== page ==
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MAREK v. OLD NAVY

United States District Court, S.D. New York


December 10, 2004.

ZDENEK MAREK d/b/a ZINC, Plaintiff pro se,
v.
OLD NAVY (APPAREL) INC. and OLD NAVY INC., Defendants. ZDENEK MAREK d/b/a ZINC, Plaintiff pro se, v. OLD NAVY (APPAREL) INC. and OLD NAVY INC., Defendants.

The opinion of the court was delivered by: JOHN SPRIZZO, Senior District Judge

MEMORANDUM OPINION AND ORDER

Plaintiff pro se Zdenek Marek ("plaintiff") brings the above-captioned actions against defendants Old Navy (Apparel) Inc. and Old Navy Inc. ("defendants") for tortious interference with prospective business relationship, injurious falsehood, and libel per se. Defendants move pursuant to Rule 12(b)(6) of the Federal Rules of Civil Procedure to dismiss both actions due to plaintiff's failure to state a claim. For the reasons that follow, defendants' motions to dismiss are granted.

BACKGROUND

  Plaintiff is in the business of manufacturing and selling clothes in New York City. See Amended Complaint for Libel Per Se, dated May 22, 2004 (the "2004 Complaint" or "2004 Compl.") ¶ 7. Some time in 1998, plaintiff developed the trademark OLD ARMY, which he began using in manufacturing and advertising. See Amended Complaint, dated September 27, 2003 (the "2003 Complaint" or "2003 Compl.") ¶ 3. Plaintiff registered his mark OLD ARMY with the New York State Department of State, and also registered OLD ARMY as a business with the City of New York. See 2003 Compl. ¶ 4.

  Plaintiff received his first order for OLD ARMY merchandise on September 17, 1998. See 2003 Compl. ¶ 6; 2004 Compl. ¶ 10. In addition to pursuing customers interested in purchasing OLD ARMY merchandise, plaintiff also concentrated his efforts on licensing and even selling the OLD ARMY mark. See 2003 Compl. ¶¶ 9-12. To this end, plaintiff placed several advertisements in trade newspapers and, as a result, received numerous inquiries concerning the licensing of the OLD ARMY mark. See 2003 Compl. ¶ 11. In the 2003 Complaint plaintiff identifies by name three parties that were seriously considering licensing the OLD ARMY mark. Id. ¶ 12.*fn1 Furthermore, plaintiff alleges that two of the interested prospective licensees orally agreed to enter into contracts for the licensing of the OLD ARMY mark. Id. ¶ 13. The prospective licensees informed plaintiff, however, that they would not enter into formal licensing agreements with him unless the OLD ARMY mark was federally registered. Id. ¶ 16.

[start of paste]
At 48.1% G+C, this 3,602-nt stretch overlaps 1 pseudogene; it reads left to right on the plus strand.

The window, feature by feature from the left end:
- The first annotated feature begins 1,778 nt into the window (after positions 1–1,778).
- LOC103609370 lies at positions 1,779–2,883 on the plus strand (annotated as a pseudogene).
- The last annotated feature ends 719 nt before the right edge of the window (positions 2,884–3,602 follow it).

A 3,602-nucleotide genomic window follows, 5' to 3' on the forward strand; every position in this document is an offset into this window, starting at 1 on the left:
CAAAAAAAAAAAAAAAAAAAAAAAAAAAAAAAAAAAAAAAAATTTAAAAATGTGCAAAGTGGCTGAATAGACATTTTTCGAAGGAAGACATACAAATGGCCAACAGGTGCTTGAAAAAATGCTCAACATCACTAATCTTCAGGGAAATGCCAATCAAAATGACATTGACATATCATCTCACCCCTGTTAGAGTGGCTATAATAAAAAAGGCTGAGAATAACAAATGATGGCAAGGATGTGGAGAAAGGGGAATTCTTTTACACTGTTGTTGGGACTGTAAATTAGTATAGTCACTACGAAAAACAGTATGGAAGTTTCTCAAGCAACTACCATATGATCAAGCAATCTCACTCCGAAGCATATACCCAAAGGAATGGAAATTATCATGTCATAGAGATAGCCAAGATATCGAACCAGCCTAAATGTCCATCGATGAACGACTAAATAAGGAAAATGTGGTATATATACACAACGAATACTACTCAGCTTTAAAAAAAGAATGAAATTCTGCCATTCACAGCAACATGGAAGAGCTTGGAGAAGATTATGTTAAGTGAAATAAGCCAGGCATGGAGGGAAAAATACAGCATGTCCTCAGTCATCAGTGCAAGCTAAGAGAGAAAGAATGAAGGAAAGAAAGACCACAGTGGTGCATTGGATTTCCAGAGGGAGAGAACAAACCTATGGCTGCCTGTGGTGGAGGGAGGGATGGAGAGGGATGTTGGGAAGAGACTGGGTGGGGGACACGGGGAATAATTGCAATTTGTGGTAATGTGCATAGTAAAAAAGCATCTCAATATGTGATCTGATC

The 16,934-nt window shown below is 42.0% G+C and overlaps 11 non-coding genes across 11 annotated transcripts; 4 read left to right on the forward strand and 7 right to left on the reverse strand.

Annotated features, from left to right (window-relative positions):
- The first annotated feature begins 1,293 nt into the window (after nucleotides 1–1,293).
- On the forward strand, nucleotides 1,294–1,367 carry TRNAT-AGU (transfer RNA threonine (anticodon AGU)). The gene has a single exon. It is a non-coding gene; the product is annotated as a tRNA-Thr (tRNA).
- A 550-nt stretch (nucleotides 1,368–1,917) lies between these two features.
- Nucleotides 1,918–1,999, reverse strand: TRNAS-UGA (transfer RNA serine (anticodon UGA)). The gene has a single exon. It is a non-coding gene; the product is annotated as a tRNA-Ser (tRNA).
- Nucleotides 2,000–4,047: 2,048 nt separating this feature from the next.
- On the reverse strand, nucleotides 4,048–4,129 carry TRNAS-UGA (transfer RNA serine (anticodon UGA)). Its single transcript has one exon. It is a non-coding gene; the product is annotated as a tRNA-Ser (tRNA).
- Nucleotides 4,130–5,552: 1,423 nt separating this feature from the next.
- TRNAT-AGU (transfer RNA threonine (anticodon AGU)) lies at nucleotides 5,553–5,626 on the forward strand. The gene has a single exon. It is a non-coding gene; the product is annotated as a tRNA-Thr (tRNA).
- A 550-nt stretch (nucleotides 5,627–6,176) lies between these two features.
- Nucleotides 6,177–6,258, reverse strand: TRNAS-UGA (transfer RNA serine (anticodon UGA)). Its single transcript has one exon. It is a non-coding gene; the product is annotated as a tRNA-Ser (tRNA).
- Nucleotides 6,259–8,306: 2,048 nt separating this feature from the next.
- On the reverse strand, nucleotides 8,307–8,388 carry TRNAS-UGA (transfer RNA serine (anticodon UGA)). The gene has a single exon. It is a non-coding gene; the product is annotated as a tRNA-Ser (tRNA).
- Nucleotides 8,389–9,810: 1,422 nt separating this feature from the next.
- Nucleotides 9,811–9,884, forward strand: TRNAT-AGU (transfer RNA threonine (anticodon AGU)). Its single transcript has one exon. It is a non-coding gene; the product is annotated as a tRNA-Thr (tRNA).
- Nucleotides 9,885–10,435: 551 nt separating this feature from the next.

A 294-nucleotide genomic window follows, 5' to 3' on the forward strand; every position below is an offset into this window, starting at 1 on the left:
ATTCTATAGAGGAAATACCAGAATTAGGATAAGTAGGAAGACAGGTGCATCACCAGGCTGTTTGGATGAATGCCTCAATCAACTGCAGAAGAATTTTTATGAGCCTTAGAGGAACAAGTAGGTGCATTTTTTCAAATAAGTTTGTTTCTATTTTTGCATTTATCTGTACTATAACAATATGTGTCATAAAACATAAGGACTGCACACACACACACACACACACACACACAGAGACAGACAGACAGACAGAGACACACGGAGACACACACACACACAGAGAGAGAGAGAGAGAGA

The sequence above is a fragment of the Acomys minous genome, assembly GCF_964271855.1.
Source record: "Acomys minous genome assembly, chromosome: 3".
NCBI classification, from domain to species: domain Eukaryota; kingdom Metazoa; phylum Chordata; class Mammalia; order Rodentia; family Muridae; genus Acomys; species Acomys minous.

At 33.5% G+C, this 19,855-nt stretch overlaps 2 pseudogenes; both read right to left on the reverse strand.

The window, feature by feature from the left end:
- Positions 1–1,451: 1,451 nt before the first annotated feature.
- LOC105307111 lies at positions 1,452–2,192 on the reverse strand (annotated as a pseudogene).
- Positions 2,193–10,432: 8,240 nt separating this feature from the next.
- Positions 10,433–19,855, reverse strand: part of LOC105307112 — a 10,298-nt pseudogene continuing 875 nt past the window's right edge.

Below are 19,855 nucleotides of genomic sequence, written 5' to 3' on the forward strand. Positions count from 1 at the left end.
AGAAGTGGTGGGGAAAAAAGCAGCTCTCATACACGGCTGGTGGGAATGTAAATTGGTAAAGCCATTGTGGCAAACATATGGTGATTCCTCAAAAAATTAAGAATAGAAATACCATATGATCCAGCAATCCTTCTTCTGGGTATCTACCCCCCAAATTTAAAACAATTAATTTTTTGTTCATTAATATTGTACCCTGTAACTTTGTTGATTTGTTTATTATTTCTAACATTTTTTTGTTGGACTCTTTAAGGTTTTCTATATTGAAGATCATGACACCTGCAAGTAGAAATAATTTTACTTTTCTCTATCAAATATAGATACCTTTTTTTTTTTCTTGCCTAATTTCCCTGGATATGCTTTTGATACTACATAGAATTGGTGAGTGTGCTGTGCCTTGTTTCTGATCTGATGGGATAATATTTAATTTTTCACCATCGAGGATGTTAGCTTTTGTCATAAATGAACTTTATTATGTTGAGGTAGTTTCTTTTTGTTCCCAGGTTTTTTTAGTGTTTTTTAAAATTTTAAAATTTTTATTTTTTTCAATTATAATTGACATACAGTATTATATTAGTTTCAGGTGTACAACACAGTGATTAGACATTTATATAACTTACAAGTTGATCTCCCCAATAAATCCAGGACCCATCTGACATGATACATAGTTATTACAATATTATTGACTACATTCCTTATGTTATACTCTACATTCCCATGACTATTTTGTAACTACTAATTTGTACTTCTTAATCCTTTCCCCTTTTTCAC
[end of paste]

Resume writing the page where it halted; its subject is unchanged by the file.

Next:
On March 8, 1999, plaintiff applied to register the OLD ARMY mark with the United States Patent and Trademark Office (the "PTO") for various categories of clothing, footwear, and headgear. See 2003 Compl. ¶ 17, Exhibit ("Exh.") D; 2004 Compl. ¶ 12, Exh. C. In accordance with its registration procedures, the PTO published the OLD ARMY mark for opposition in the PTO's Official Gazette on January 4, 2000. See 2003 Compl., Exh. E. It was at this point that defendants in these actions first mounted their challenge to the registration of the OLD ARMY mark.

  Defendant Old Navy (Apparel) Inc. is the owner of the federally registered trademark OLD NAVY, which it licenses to defendant Old Navy Inc. for use in connection with retail stores, clothing, accessories, and other products. See 2003 Compl., Exh. B ¶¶ 1-2; 2004 Compl., Exh. B ¶¶ 1-2. On May 1, 2000, after applying for and obtaining three successive extensions of time, defendants filed a Notice of Opposition with the PTO's Trademark Trial and Appeal Board (the "Board"), opposing registration of the OLD ARMY mark on the grounds that there was a likelihood of confusion between the goods and services provided by defendants under the OLD NAVY mark and the goods provided by plaintiff under the OLD ARMY mark. See 2003 Compl., Exh. G. Defendants, however, failed to timely submit a brief in support of their opposition. See 2003 Compl. ¶ 31. Apparently, both the attorney and the legal assistant handling this matter before the Board left defendants' employment in early 2001, and the information concerning the deadlines set by the Board for the filing of defendants' opposition brief was inadvertently lost. See 2003 Compl., Exh. I, at 1-2. The Board eventually concluded that defendants' failure to submit a timely brief could not be excused. Defendants' opposition was dismissed by the Board with prejudice, see 2003 Compl., Exh. J; 2004 Compl., Exh. D, and plaintiff's OLD ARMY mark was registered on January 28, 2003. See 2003 Compl., Exh. K; 2004 Compl., Exh. E.